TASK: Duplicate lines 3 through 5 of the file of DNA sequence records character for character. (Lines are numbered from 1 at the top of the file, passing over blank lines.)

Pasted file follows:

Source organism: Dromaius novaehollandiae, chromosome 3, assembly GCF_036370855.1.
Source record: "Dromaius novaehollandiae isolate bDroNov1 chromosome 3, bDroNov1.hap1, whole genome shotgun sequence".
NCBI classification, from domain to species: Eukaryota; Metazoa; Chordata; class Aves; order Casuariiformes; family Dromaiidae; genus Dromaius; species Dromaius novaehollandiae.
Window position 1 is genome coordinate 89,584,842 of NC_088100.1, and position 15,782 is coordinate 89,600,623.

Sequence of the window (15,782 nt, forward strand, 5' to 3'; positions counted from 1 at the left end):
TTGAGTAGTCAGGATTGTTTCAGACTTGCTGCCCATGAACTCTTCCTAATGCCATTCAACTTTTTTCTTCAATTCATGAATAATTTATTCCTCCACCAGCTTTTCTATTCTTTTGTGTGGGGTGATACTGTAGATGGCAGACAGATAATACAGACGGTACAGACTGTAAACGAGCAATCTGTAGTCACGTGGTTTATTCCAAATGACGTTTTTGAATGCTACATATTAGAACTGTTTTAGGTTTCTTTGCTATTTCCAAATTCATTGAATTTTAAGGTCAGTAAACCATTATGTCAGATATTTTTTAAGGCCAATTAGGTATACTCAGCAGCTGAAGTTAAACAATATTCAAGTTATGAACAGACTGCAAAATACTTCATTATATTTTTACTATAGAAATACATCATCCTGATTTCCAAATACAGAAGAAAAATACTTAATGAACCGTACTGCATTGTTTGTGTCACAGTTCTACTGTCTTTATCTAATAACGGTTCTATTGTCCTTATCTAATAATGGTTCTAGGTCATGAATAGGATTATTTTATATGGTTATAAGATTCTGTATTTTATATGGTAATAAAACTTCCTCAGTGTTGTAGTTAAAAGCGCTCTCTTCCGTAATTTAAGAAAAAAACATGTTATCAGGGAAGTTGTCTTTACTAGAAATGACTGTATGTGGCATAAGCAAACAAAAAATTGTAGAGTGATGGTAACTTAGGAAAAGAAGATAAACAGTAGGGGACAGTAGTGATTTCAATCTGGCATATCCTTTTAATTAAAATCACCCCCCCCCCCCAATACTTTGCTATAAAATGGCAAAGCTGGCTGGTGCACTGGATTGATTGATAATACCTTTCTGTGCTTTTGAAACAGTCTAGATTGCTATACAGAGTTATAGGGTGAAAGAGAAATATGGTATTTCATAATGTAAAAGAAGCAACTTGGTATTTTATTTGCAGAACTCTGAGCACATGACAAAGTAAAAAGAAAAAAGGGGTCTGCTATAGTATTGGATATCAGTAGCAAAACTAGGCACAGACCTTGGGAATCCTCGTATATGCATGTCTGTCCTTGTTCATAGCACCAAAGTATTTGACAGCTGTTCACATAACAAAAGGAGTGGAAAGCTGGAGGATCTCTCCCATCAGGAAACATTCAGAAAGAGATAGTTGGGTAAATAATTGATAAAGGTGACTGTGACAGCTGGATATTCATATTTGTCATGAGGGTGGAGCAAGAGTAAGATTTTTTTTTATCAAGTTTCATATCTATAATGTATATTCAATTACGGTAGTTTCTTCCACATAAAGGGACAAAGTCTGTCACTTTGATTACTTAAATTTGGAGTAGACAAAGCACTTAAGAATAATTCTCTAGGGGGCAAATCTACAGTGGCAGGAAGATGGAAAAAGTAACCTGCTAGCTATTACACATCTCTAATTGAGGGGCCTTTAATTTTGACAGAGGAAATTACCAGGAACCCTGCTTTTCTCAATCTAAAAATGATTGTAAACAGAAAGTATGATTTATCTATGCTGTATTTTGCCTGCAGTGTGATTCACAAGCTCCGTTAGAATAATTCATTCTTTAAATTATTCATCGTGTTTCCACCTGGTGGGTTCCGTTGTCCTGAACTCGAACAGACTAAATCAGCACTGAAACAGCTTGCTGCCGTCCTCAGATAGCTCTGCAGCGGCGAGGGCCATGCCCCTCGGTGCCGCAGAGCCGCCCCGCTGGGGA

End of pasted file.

NCBI classification, from domain to species: Eukaryota; Metazoa; Chordata; class Aves; order Casuariiformes; family Dromaiidae; genus Dromaius; species Dromaius novaehollandiae.
Window position 1 is genome coordinate 89,584,842 of NC_088100.1, and position 15,782 is coordinate 89,600,623.

Sequence of the window (15,782 nt, forward strand, 5' to 3'; positions counted from 1 at the left end):